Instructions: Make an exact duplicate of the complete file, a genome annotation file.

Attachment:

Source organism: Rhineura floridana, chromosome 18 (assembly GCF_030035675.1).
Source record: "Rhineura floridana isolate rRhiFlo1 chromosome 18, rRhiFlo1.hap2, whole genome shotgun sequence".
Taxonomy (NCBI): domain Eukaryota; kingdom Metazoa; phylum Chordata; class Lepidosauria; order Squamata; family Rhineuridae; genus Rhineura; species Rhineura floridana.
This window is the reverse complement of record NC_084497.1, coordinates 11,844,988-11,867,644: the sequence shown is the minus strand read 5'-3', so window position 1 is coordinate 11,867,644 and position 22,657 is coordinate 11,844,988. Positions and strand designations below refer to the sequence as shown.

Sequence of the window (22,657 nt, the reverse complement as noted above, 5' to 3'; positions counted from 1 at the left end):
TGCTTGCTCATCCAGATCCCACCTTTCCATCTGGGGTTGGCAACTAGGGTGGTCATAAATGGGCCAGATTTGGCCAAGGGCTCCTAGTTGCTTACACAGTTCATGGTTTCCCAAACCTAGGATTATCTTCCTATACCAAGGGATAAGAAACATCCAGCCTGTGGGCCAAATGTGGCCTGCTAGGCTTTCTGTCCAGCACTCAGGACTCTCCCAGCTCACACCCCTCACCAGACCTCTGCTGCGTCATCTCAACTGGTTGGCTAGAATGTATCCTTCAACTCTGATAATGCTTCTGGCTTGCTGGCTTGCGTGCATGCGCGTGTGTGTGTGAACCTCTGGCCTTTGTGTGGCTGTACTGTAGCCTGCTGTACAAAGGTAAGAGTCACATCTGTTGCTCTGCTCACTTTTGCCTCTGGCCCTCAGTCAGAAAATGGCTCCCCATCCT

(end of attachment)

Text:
Source organism: Rhineura floridana, chromosome 18 (assembly GCF_030035675.1).
Source record: "Rhineura floridana isolate rRhiFlo1 chromosome 18, rRhiFlo1.hap2, whole genome shotgun sequence".
Taxonomy (NCBI): domain Eukaryota; kingdom Metazoa; phylum Chordata; class Lepidosauria; order Squamata; family Rhineuridae; genus Rhineura; species Rhineura floridana.
This window is the reverse complement of record NC_084497.1, coordinates 11,844,988-11,867,644: the sequence shown is the minus strand read 5'-3', so window position 1 is coordinate 11,867,644 and position 22,657 is coordinate 11,844,988. Positions and strand designations below refer to the sequence as shown.

Sequence of the window (22,657 nt, the reverse complement as noted above, 5' to 3'; positions counted from 1 at the left end):
TGCTTGCTCATCCAGATCCCACCTTTCCATCTGGGGTTGGCAACTAGGGTGGTCATAAATGGGCCAGATTTGGCCAAGGGCTCCTAGTTGCTTACACAGTTCATGGTTTCCCAAACCTAGGATTATCTTCCTATACCAAGGGATAAGAAACATCCAGCCTGTGGGCCAAATGTGGCCTGCTAGGCTTTCTGTCCAGCACTCAGGACTCTCCCAGCTCACACCCCTCACCAGACCTCTGCTGCGTCATCTCAACTGGTTGGCTAGAATGTATCCTTCAACTCTGATAATGCTTCTGGCTTGCTGGCTTGCGTGCATGCGCGTGTGTGTGTGAACCTCTGGCCTTTGTGTGGCTGTACTGTAGCCTGCTGTACAAAGGTAAGAGTCACATCTGTTGCTCTGCTCACTTTTGCCTCTGGCCCTCAGTCAGAAAATGGCTCCCCATCCT